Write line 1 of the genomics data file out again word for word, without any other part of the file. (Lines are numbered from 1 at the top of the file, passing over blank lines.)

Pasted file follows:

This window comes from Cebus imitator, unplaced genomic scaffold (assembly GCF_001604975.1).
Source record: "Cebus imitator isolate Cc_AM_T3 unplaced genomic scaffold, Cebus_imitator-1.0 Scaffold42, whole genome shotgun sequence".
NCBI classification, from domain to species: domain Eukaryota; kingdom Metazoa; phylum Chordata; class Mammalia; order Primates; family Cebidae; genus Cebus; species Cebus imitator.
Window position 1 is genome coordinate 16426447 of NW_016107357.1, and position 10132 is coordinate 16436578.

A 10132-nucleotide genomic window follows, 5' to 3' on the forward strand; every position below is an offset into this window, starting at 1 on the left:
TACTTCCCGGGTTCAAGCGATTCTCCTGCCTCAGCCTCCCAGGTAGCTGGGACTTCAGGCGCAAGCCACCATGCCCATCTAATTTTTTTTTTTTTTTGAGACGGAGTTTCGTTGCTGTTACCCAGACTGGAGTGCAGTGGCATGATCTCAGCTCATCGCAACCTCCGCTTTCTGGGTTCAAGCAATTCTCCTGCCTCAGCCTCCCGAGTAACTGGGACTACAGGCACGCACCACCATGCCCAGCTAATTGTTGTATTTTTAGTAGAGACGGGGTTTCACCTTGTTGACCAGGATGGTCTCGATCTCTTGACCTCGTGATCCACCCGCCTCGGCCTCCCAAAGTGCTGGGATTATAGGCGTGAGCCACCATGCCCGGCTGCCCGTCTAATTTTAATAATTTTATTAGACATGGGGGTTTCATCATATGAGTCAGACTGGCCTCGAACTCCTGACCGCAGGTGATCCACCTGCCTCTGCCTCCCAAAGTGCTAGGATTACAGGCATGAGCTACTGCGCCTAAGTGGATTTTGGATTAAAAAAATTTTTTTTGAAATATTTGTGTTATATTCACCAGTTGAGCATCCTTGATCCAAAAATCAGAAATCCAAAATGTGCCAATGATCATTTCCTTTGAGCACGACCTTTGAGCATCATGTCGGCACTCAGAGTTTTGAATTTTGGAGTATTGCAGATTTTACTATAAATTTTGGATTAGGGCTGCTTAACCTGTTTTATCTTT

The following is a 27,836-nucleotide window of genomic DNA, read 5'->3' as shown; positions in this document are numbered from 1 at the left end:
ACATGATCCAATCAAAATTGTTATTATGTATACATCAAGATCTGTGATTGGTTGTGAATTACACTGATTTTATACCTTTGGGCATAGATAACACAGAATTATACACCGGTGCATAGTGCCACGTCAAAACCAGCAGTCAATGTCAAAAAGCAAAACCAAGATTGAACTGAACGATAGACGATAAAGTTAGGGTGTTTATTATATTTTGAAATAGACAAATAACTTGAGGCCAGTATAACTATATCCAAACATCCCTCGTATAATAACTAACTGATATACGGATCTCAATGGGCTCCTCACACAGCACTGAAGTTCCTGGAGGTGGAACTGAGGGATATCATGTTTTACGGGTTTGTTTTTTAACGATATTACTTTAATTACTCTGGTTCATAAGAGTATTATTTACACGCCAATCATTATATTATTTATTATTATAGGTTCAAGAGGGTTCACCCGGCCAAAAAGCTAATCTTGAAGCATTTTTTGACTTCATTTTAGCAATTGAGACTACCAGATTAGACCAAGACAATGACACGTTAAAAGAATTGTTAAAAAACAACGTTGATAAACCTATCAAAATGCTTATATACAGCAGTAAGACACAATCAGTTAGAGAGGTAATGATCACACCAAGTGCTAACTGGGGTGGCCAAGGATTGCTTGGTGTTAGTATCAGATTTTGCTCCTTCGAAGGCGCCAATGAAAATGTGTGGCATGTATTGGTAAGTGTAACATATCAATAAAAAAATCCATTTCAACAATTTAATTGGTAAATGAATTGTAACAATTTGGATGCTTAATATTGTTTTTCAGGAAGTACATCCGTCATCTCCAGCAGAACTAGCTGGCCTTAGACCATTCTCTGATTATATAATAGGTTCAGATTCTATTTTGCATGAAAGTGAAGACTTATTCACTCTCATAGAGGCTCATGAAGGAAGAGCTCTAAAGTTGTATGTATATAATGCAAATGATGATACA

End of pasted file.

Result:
This window comes from Cebus imitator, unplaced genomic scaffold (assembly GCF_001604975.1).